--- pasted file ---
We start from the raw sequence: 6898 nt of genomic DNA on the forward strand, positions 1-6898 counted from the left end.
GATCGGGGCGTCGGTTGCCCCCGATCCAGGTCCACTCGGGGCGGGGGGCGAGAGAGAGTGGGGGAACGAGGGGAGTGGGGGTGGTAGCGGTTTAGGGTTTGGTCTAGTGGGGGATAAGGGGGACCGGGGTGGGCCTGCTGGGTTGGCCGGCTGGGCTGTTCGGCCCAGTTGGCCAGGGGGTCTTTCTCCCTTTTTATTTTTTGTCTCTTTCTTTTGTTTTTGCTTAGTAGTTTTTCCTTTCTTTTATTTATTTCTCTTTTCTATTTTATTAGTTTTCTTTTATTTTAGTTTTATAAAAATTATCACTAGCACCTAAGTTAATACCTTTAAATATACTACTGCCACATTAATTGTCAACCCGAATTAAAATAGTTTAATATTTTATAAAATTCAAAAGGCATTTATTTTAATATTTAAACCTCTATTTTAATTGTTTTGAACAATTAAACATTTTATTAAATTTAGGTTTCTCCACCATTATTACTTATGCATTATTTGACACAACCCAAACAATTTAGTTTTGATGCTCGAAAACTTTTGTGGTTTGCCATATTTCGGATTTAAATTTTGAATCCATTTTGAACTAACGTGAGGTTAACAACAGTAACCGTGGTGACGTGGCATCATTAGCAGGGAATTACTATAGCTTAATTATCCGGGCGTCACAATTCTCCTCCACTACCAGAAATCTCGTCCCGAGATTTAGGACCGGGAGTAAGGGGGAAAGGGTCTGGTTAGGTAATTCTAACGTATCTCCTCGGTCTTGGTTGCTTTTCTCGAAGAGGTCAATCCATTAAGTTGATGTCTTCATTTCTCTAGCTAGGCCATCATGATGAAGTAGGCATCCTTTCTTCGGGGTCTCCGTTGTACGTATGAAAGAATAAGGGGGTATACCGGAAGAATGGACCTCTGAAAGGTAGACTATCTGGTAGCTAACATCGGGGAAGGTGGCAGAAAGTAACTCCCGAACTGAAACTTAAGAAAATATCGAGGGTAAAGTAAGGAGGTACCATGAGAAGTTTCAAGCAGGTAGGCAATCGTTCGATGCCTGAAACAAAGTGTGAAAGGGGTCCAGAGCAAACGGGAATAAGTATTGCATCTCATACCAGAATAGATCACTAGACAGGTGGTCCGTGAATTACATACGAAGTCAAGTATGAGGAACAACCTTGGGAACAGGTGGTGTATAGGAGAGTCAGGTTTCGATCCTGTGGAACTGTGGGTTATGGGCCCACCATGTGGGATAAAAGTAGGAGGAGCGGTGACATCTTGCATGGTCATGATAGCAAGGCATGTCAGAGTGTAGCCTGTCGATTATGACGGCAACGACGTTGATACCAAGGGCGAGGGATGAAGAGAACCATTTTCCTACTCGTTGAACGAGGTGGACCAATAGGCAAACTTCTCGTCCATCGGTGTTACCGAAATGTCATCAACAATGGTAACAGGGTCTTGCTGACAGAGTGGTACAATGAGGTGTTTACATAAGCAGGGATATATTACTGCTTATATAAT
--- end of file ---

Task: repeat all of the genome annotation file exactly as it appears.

We start from the raw sequence: 6898 nt of genomic DNA on the forward strand, positions 1-6898 counted from the left end.
GATCGGGGCGTCGGTTGCCCCCGATCCAGGTCCACTCGGGGCGGGGGGCGAGAGAGAGTGGGGGAACGAGGGGAGTGGGGGTGGTAGCGGTTTAGGGTTTGGTCTAGTGGGGGATAAGGGGGACCGGGGTGGGCCTGCTGGGTTGGCCGGCTGGGCTGTTCGGCCCAGTTGGCCAGGGGGTCTTTCTCCCTTTTTATTTTTTGTCTCTTTCTTTTGTTTTTGCTTAGTAGTTTTTCCTTTCTTTTATTTATTTCTCTTTTCTATTTTATTAGTTTTCTTTTATTTTAGTTTTATAAAAATTATCACTAGCACCTAAGTTAATACCTTTAAATATACTACTGCCACATTAATTGTCAACCCGAATTAAAATAGTTTAATATTTTATAAAATTCAAAAGGCATTTATTTTAATATTTAAACCTCTATTTTAATTGTTTTGAACAATTAAACATTTTATTAAATTTAGGTTTCTCCACCATTATTACTTATGCATTATTTGACACAACCCAAACAATTTAGTTTTGATGCTCGAAAACTTTTGTGGTTTGCCATATTTCGGATTTAAATTTTGAATCCATTTTGAACTAACGTGAGGTTAACAACAGTAACCGTGGTGACGTGGCATCATTAGCAGGGAATTACTATAGCTTAATTATCCGGGCGTCACAATTCTCCTCCACTACCAGAAATCTCGTCCCGAGATTTAGGACCGGGAGTAAGGGGGAAAGGGTCTGGTTAGGTAATTCTAACGTATCTCCTCGGTCTTGGTTGCTTTTCTCGAAGAGGTCAATCCATTAAGTTGATGTCTTCATTTCTCTAGCTAGGCCATCATGATGAAGTAGGCATCCTTTCTTCGGGGTCTCCGTTGTACGTATGAAAGAATAAGGGGGTATACCGGAAGAATGGACCTCTGAAAGGTAGACTATCTGGTAGCTAACATCGGGGAAGGTGGCAGAAAGTAACTCCCGAACTGAAACTTAAGAAAATATCGAGGGTAAAGTAAGGAGGTACCATGAGAAGTTTCAAGCAGGTAGGCAATCGTTCGATGCCTGAAACAAAGTGTGAAAGGGGTCCAGAGCAAACGGGAATAAGTATTGCATCTCATACCAGAATAGATCACTAGACAGGTGGTCCGTGAATTACATACGAAGTCAAGTATGAGGAACAACCTTGGGAACAGGTGGTGTATAGGAGAGTCAGGTTTCGATCCTGTGGAACTGTGGGTTATGGGCCCACCATGTGGGATAAAAGTAGGAGGAGCGGTGACATCTTGCATGGTCATGATAGCAAGGCATGTCAGAGTGTAGCCTGTCGATTATGACGGCAACGACGTTGATACCAAGGGCGAGGGATGAAGAGAACCATTTTCCTACTCGTTGAACGAGGTGGACCAATAGGCAAACTTCTCGTCCATCGGTGTTACCGAAATGTCATCAACAATGGTAACAGGGTCTTGCTGACAGAGTGGTACAATGAGGTGTTTACATAAGCAGGGATATATTACTGCTTATATAAT